The minimum program requirements (MPRs) are the minimum standards/characteristics that every LEED project should meet to pursue LEED certification. MPRs state whether a project can pursue LEED certification or not. They provide guidance on the types of projects that are eligible for LEED certification, protect the integrity of the LEED program, and reduce the number of issues that arise during the certification process. They define the types of buildings, spaces, and neighborhoods that a LEED rating system is designed to evaluate. (It is very important to know the MPRs for the exam purposes.)
There are three MPRs:
A project that is designed to move at any point in its lifetime is not eligible for LEED certification. Since a significant portion of LEED’s prerequisites and credits are dependent on the project’s location, the certification is awarded according to that particular location. Prefabricated or modular structures can be LEED-certified as long as they are installed permanently.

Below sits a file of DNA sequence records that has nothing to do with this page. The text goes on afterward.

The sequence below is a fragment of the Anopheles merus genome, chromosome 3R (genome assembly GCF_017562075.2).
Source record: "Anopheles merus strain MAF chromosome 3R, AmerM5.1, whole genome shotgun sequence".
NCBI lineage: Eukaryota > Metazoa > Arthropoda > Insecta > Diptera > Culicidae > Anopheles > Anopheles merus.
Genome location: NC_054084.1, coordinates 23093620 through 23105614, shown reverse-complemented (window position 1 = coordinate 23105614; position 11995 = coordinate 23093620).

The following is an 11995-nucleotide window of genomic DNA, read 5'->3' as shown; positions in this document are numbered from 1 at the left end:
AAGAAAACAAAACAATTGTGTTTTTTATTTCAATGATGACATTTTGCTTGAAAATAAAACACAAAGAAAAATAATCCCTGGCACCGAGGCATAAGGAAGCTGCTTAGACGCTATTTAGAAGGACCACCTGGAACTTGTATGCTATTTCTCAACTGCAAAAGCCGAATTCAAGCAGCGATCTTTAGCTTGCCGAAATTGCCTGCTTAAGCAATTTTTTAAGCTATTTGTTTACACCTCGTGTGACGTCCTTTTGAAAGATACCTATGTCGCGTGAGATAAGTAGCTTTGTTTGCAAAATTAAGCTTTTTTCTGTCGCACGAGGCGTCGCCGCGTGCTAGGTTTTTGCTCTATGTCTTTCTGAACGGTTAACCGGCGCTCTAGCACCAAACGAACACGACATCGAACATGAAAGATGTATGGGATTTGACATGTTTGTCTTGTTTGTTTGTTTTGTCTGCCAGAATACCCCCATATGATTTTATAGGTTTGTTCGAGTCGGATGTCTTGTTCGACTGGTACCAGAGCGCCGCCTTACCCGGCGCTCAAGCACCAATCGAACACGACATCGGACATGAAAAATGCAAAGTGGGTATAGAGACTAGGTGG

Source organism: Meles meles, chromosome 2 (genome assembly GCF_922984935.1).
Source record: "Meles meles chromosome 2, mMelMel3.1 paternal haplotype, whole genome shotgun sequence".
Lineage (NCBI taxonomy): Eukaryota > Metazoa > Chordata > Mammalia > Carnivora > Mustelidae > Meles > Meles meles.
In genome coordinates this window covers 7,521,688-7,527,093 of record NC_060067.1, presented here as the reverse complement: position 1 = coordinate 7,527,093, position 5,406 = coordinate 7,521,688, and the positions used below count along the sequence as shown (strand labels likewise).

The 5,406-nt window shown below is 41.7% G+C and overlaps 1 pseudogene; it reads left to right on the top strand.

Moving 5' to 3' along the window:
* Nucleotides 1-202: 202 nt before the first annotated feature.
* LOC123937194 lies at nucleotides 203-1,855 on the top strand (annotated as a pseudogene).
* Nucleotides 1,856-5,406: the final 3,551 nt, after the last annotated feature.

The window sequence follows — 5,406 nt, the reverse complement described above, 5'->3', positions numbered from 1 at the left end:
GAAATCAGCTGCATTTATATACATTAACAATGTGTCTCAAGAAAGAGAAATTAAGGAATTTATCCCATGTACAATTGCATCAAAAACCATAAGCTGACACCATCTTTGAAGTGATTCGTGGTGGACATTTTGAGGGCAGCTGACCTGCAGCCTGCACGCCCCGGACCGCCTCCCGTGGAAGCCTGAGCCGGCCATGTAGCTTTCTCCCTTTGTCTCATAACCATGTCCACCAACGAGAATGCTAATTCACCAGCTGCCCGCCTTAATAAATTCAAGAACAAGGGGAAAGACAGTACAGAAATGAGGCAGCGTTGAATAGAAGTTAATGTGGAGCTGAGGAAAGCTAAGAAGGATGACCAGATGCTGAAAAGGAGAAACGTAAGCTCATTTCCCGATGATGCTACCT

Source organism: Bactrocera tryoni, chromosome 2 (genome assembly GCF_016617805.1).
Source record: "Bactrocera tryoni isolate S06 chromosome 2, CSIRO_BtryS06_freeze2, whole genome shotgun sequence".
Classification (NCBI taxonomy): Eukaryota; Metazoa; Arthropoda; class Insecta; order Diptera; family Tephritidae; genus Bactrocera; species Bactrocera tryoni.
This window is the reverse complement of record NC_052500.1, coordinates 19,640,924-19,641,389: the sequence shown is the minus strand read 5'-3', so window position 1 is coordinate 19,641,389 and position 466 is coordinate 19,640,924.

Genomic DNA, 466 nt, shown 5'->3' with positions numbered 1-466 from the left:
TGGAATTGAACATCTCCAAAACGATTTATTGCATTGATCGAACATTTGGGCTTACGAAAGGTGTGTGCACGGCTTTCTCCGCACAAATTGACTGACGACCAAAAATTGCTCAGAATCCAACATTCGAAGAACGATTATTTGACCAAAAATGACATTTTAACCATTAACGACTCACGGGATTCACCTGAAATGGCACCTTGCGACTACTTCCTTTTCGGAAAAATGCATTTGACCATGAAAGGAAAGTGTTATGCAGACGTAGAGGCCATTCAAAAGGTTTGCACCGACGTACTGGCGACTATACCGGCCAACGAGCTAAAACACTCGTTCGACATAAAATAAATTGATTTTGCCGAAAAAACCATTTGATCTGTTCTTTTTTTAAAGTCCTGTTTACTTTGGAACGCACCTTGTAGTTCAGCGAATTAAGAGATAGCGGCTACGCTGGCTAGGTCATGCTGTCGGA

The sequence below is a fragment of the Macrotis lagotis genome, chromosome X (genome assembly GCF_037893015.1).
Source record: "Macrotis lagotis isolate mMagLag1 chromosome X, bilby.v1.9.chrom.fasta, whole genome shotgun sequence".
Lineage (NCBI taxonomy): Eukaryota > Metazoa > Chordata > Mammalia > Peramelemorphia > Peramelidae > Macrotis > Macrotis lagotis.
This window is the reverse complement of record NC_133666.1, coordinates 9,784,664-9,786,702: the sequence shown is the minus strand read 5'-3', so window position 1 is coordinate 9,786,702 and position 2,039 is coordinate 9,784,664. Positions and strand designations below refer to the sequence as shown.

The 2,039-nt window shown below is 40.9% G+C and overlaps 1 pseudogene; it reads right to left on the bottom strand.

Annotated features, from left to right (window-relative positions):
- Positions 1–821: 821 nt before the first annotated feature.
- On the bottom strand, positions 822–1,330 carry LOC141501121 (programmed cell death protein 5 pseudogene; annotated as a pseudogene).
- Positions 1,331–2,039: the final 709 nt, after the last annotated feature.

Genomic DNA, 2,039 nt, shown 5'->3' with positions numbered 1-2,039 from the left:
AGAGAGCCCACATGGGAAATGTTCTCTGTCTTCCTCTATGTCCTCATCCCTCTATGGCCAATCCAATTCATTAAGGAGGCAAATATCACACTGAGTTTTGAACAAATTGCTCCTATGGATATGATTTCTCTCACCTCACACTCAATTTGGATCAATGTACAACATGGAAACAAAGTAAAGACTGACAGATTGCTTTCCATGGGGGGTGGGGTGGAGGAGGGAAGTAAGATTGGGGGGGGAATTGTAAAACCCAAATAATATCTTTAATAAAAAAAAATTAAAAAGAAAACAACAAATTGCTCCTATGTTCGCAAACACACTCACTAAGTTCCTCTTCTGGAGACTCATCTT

It is also important to locate the projects on existing land to avoid artificial landmasses, which can displace and disrupt ecosystems in the future.
The LEED project boundary must include all contiguous land that is associated with the project and that supports its typical operations. These will include the landscaping, septic or stormwater treatment equipment, parking, sidewalks, and even more. Any project space cannot be shown to be excluded in order to give the project an advantage in complying with credit requirements.
In addition, the gross floor area of the LEED project should not be less than 2% of the gross land area within the LEED project boundary. The “LEED project boundary” is defined by the platted property line of the project, including all land and water within it.
All LEED projects must meet the following size requirements according to their rating system:
LEED BD+C and LEED O+M rating systems: The project must include a minimum of 1,000 square feet (93 square meters) of gross floor area.
LEED ID+C rating systems: The project must include a minimum of 250 square feet (22 square meters) of gross floor area.
LEED for Neighborhood Development rating systems: The project should contain at least two habitable buildings and be no larger than 1,500 acres.
LEED for Homes: The project must be defined as a “dwelling unit” by all applicable codes. A dwelling unit should include permanent provisions for living, sleeping, eating, cooking, and sanitation.